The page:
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Restoration Project

Alamito Creek Restoration

Fish within the Chihuahuan Desert exhibit remarkable adaptation to a harsh environment and climate, yet these species rely on a delicate balance of limited natural resources and are thus extremely vulnerable to drought and human induced stressors.  As Texas suffers through a period of exceptional drought, the persistence of aquatic habitats is severely threatened.  Threats to habitats in this region are exacerbated by decreasing water availability from surface and groundwater withdrawals, encroachment of non-native plant species, and land use practices.


The Rio Grande, which runs through the heart of the northern Chihuahuan Desert in the Big Bend region, is the centerpiece of an emerging bi-national system of lands dedicated to conservation. Three million acres of protected lands lie on both sides of the U.S./ Mexico border within the greater Big Bend ecosystem.  In May 2009, United States Secretary of the Interior Ken Salazar and Mexican Minister of Environment and Natural Resources Juan Elvira Quesada announced their commitment to strengthen cross-border conservation efforts in the Big Bend region.  This presents a unique opportunity to unify Department of Interior  agencies and other Federal, State, and local partners  to lead strategic conservation planning, design, and implementation at broad, bi-national scales.  


Rio Grande tributary watersheds, such as Terlingua and Alamito creeks, are important spawning and refuge areas for imperiled fishes, including the federally listed Rio Grande silvery minnow. The silvery minnow was once one of the most abundant and widespread native fishes in the Rio Grande and Pecos Rivers.  More recently, until reintroductions began in Big Bend, the fish had been confined to about seven percent of its historic range. Decline of the silvery minnow has been attributed to flow modifications, stream channelization, decreasing water quality, and interactions with non-native species.  Projects that improve instream habitat, water quantity, and water quality in the Terlingua and Alamito Creek watersheds will contribute to persistence of Rio Grande silvery minnow and other imperiled fish species in the Big Bend region. 


Because large portions of Rio Grande tributary watersheds, such as Terlingua and Alamito creeks, are privately owned, building partnerships between private landowners and conservation organizations is a critical component to restoring and conserving aquatic habitat in the region.  Two of many aquatic habitat projects in the Big Bend region are in the Terlingua and Alamito Creek watersheds.  


The Alamito Creek restoration project is one of DFHP’s 2012 priorities.  Alamito Creek Preserve (The Preserve) contains a 3.5 mile section of scenic Alamito Creek that historically flowed much of the year. Perennial pools in this reach support populations of endemic fishes, amphibians and aquatic invertebrates, and a healthy riparian habitat. The Preserve and its segment of Alamito Creek are recognized by Texas Parks and Wildlife Department (TPWD) as meeting the criteria as an Ecologically Unique River and Stream Segment.  The Preserve would like to restore natural, perennial creek flow by removing large areas of invasive mesquite which is the dominant upland vegetation in the watershed and is partially responsible for lowering the water table in an already arid habitat.  Native grasses will be replanted to slow the rate of mesquite reinvasion and provide increased water quality via runoff catchment and erosion control. Feral hogs are abundant in The Preserve; their wallowing and rooting impacts water quality in perennial pools critical to the endemic aquatic species of Alamito Creek.  The Trans Pecos Water and Land Trust will begin a feral hog removal program that will partner with a hunter safety program sponsored by TPWD.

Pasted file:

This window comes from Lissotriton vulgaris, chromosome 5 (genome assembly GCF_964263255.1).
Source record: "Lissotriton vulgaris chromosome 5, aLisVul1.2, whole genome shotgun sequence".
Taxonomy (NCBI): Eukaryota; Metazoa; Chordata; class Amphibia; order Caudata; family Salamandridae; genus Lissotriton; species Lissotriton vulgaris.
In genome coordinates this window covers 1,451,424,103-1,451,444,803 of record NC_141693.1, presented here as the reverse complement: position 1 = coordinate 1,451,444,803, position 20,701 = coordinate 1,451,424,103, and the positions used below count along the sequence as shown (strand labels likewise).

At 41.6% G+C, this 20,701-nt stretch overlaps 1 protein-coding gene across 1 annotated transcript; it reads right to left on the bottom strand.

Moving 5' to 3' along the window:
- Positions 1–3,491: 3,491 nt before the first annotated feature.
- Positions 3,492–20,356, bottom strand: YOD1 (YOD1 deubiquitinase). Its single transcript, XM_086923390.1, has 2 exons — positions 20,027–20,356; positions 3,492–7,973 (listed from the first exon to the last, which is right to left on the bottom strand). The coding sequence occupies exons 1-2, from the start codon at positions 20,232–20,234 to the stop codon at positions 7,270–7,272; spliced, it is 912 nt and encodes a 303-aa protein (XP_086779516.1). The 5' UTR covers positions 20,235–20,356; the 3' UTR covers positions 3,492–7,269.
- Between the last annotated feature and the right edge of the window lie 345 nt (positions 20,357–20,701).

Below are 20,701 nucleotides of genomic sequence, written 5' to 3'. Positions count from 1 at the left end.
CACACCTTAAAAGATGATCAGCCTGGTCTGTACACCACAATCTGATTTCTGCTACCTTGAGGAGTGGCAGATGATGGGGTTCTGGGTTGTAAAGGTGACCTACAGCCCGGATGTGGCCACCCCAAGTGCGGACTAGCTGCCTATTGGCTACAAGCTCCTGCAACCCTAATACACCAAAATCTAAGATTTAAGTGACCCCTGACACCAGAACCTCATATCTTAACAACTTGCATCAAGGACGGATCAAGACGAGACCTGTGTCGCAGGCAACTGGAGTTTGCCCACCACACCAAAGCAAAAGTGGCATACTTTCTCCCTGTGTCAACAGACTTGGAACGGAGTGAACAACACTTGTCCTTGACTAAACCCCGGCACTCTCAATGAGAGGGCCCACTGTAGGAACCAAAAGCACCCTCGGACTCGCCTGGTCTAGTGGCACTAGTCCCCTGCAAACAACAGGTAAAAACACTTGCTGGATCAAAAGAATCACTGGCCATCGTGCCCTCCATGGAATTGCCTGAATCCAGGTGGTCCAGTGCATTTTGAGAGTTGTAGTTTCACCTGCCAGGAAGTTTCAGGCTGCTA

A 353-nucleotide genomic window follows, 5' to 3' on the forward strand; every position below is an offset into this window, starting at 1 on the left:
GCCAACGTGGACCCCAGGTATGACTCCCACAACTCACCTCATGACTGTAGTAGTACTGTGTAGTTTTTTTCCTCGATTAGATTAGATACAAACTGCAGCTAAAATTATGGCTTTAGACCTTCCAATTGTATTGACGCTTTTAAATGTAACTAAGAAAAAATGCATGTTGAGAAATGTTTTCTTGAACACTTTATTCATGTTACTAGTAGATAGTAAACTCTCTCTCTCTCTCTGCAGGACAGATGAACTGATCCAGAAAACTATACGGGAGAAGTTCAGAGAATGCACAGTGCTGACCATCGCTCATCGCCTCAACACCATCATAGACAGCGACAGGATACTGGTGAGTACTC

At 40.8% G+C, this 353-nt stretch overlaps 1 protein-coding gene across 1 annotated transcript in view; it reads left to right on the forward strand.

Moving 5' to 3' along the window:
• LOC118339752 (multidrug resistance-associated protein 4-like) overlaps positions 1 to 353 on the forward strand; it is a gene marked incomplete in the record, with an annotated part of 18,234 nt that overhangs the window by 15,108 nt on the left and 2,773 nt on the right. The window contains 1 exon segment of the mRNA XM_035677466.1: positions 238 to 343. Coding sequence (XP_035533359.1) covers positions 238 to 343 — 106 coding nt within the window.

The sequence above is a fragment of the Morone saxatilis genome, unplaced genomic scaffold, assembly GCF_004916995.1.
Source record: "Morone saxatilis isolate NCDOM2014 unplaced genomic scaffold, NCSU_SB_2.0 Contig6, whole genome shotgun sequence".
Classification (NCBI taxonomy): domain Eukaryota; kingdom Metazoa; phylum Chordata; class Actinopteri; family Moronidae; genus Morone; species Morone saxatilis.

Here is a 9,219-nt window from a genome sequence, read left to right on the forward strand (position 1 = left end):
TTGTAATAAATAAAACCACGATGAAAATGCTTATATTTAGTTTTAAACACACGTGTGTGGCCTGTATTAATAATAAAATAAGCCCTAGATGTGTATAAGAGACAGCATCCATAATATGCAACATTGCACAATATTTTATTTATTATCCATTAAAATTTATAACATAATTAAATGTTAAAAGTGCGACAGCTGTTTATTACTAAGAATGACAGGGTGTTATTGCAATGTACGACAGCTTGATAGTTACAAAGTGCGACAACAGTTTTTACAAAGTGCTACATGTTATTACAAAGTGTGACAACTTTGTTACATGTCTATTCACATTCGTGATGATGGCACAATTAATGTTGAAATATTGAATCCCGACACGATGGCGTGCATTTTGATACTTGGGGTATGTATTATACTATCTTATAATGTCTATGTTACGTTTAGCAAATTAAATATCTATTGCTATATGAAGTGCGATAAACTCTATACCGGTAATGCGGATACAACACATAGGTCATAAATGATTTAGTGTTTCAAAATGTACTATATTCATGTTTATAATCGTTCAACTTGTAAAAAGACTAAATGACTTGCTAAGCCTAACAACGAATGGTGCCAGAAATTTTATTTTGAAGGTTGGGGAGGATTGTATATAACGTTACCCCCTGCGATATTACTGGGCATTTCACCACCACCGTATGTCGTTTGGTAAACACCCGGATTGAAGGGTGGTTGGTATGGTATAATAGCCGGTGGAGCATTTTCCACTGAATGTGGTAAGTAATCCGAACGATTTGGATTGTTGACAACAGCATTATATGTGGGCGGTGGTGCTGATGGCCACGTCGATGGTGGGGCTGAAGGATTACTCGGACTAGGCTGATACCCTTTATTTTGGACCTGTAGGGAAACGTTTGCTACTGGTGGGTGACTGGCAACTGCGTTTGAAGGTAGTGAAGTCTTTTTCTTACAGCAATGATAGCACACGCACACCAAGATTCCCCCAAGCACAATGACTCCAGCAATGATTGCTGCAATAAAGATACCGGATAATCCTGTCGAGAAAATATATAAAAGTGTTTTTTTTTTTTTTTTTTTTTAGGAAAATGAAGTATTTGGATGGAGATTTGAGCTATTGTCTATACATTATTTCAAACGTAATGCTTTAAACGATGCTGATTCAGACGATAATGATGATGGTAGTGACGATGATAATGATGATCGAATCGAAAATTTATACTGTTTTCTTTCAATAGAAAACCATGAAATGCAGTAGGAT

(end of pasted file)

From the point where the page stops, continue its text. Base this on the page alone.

In addition, another important aquatic habitat restoration project is occurring in the Terlingua Creek watershed.  A large portion of a 276,000 acre ranch was deferred from grazing to restore native grasslands and riparian areas.  Removal of mesquite and re-establishment of native grasses in riparian areas has increased spring recharge, improved instream and riparian habitat, and benefited endemic fish species.




  • Desert Fish Habitat Partnership

  • US Fish and Wildlife Service 

  • Texas Fish and Wildlife Conservation Office

  • Partners for Fish and Wildlife Program

  • National Park Service

  •  US Geological Survey

  • US Bureau of Reclamation

  • US Army Corps of Engineers

  • US Department of Agriculture

  • Natural Resources Conservation Service

  • Agricultural Research Service

  • International Boundary and Water Commission

  • Comisión Internacional de Límites y Aguas

  • Secretaría de Medio Ambiente y Recursos Naturales

  • Comisión Nacional de Areas Naturales Protegidas

  • Departmento de Restauración Ecologia

  • Instituto Nacional Ecologia

  • Comisión Nacional del Agua 

  • Texas Parks and Wildlife Department 

  • Texas Commission on Environmental Quality

  • Texas Water Development Board

  • Texas Agrilife 

  • Texas Department of Agriculture 

  • Proyecto El Carmen, Maderas del Carmen

  • Adams Ranch

  • O2 Ranch

  • Alamito Creek Preserve

  • Davis Mountains Preserve

  • Big Bend Conservation Cooperative

  • Chihuahuan Desert Research Institute

  • El Carmen Land and Conservation Company, LLC

  • Lykes Foundation

  • Chihuahuan Desert Resource Conservation & Development

  • The Nature Conservancy

  • Rio Grande Institute 

  • World Wildlife Fund

  • Environmental Defense 

  • Texas Farm Bureau

  • Trans Pecos Water and Land Trust

  • Sul Ross State University

  • University of Texas –Pan Am

  • Texas A & M University

  • Texas Tech University

  • University of New Mexico

  • Utah State University

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